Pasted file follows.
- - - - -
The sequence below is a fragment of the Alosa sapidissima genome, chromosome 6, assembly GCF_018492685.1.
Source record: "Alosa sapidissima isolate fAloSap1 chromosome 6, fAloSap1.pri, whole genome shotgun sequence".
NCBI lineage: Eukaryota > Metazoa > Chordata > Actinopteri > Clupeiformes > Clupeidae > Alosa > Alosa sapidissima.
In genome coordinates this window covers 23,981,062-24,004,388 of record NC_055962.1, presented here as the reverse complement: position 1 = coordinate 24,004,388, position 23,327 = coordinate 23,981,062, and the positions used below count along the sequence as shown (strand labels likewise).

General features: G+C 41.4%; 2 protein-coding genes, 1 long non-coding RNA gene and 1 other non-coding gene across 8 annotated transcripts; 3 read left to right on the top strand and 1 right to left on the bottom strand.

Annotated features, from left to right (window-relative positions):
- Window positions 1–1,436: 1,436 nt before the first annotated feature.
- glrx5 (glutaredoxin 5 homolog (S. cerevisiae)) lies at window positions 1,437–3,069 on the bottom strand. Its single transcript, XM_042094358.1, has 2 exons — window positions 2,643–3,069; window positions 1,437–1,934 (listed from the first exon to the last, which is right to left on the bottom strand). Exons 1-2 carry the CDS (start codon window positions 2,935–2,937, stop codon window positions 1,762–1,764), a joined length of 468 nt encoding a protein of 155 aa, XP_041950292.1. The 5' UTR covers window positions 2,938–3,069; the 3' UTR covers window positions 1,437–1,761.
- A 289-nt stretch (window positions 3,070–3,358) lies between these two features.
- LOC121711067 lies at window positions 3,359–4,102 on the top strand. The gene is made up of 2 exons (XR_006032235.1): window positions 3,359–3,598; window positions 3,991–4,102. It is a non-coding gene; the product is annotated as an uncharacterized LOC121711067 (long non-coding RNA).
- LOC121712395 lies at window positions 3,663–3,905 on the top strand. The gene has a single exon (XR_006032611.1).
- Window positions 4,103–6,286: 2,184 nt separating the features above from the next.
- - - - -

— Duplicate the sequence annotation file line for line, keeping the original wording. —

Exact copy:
The sequence below is a fragment of the Alosa sapidissima genome, chromosome 6, assembly GCF_018492685.1.
Source record: "Alosa sapidissima isolate fAloSap1 chromosome 6, fAloSap1.pri, whole genome shotgun sequence".
NCBI lineage: Eukaryota > Metazoa > Chordata > Actinopteri > Clupeiformes > Clupeidae > Alosa > Alosa sapidissima.
In genome coordinates this window covers 23,981,062-24,004,388 of record NC_055962.1, presented here as the reverse complement: position 1 = coordinate 24,004,388, position 23,327 = coordinate 23,981,062, and the positions used below count along the sequence as shown (strand labels likewise).

General features: G+C 41.4%; 2 protein-coding genes, 1 long non-coding RNA gene and 1 other non-coding gene across 8 annotated transcripts; 3 read left to right on the top strand and 1 right to left on the bottom strand.

Annotated features, from left to right (window-relative positions):
- Window positions 1–1,436: 1,436 nt before the first annotated feature.
- glrx5 (glutaredoxin 5 homolog (S. cerevisiae)) lies at window positions 1,437–3,069 on the bottom strand. Its single transcript, XM_042094358.1, has 2 exons — window positions 2,643–3,069; window positions 1,437–1,934 (listed from the first exon to the last, which is right to left on the bottom strand). Exons 1-2 carry the CDS (start codon window positions 2,935–2,937, stop codon window positions 1,762–1,764), a joined length of 468 nt encoding a protein of 155 aa, XP_041950292.1. The 5' UTR covers window positions 2,938–3,069; the 3' UTR covers window positions 1,437–1,761.
- A 289-nt stretch (window positions 3,070–3,358) lies between these two features.
- LOC121711067 lies at window positions 3,359–4,102 on the top strand. The gene is made up of 2 exons (XR_006032235.1): window positions 3,359–3,598; window positions 3,991–4,102. It is a non-coding gene; the product is annotated as an uncharacterized LOC121711067 (long non-coding RNA).
- LOC121712395 lies at window positions 3,663–3,905 on the top strand. The gene has a single exon (XR_006032611.1).
- Window positions 4,103–6,286: 2,184 nt separating the features above from the next.